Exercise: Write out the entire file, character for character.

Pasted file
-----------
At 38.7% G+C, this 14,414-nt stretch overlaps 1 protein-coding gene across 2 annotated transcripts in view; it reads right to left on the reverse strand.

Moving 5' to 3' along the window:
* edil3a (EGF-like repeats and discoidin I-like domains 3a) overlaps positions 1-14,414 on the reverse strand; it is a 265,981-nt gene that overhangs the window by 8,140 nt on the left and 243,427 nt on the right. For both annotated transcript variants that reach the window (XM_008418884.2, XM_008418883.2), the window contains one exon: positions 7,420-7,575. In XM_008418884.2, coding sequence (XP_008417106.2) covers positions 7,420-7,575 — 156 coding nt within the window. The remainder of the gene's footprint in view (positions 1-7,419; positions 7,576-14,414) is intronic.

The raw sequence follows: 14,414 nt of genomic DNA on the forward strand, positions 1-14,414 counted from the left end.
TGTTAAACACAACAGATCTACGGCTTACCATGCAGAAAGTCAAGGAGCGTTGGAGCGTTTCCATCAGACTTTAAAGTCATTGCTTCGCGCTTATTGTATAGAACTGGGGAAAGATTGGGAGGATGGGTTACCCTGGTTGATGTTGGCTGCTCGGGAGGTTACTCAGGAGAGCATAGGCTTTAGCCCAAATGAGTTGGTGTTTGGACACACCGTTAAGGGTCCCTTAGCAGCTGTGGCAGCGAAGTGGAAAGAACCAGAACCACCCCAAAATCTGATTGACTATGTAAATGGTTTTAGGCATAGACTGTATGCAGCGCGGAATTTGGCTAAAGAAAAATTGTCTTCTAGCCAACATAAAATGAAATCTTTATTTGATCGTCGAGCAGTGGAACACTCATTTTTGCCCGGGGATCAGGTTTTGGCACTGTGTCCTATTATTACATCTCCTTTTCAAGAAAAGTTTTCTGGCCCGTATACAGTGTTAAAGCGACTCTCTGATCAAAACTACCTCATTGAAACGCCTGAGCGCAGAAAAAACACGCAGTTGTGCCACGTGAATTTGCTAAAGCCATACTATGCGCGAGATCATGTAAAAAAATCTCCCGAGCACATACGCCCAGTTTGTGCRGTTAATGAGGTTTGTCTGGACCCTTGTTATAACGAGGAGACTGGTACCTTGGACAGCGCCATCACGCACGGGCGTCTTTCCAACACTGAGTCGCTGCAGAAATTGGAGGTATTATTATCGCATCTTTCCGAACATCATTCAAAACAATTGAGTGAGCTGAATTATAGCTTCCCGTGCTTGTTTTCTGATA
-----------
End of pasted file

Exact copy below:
At 38.7% G+C, this 14,414-nt stretch overlaps 1 protein-coding gene across 2 annotated transcripts in view; it reads right to left on the reverse strand.

Moving 5' to 3' along the window:
* edil3a (EGF-like repeats and discoidin I-like domains 3a) overlaps positions 1-14,414 on the reverse strand; it is a 265,981-nt gene that overhangs the window by 8,140 nt on the left and 243,427 nt on the right. For both annotated transcript variants that reach the window (XM_008418884.2, XM_008418883.2), the window contains one exon: positions 7,420-7,575. In XM_008418884.2, coding sequence (XP_008417106.2) covers positions 7,420-7,575 — 156 coding nt within the window. The remainder of the gene's footprint in view (positions 1-7,419; positions 7,576-14,414) is intronic.

The raw sequence follows: 14,414 nt of genomic DNA on the forward strand, positions 1-14,414 counted from the left end.
TGTTAAACACAACAGATCTACGGCTTACCATGCAGAAAGTCAAGGAGCGTTGGAGCGTTTCCATCAGACTTTAAAGTCATTGCTTCGCGCTTATTGTATAGAACTGGGGAAAGATTGGGAGGATGGGTTACCCTGGTTGATGTTGGCTGCTCGGGAGGTTACTCAGGAGAGCATAGGCTTTAGCCCAAATGAGTTGGTGTTTGGACACACCGTTAAGGGTCCCTTAGCAGCTGTGGCAGCGAAGTGGAAAGAACCAGAACCACCCCAAAATCTGATTGACTATGTAAATGGTTTTAGGCATAGACTGTATGCAGCGCGGAATTTGGCTAAAGAAAAATTGTCTTCTAGCCAACATAAAATGAAATCTTTATTTGATCGTCGAGCAGTGGAACACTCATTTTTGCCCGGGGATCAGGTTTTGGCACTGTGTCCTATTATTACATCTCCTTTTCAAGAAAAGTTTTCTGGCCCGTATACAGTGTTAAAGCGACTCTCTGATCAAAACTACCTCATTGAAACGCCTGAGCGCAGAAAAAACACGCAGTTGTGCCACGTGAATTTGCTAAAGCCATACTATGCGCGAGATCATGTAAAAAAATCTCCCGAGCACATACGCCCAGTTTGTGCRGTTAATGAGGTTTGTCTGGACCCTTGTTATAACGAGGAGACTGGTACCTTGGACAGCGCCATCACGCACGGGCGTCTTTCCAACACTGAGTCGCTGCAGAAATTGGAGGTATTATTATCGCATCTTTCCGAACATCATTCAAAACAATTGAGTGAGCTGAATTATAGCTTCCCGTGCTTGTTTTCTGATA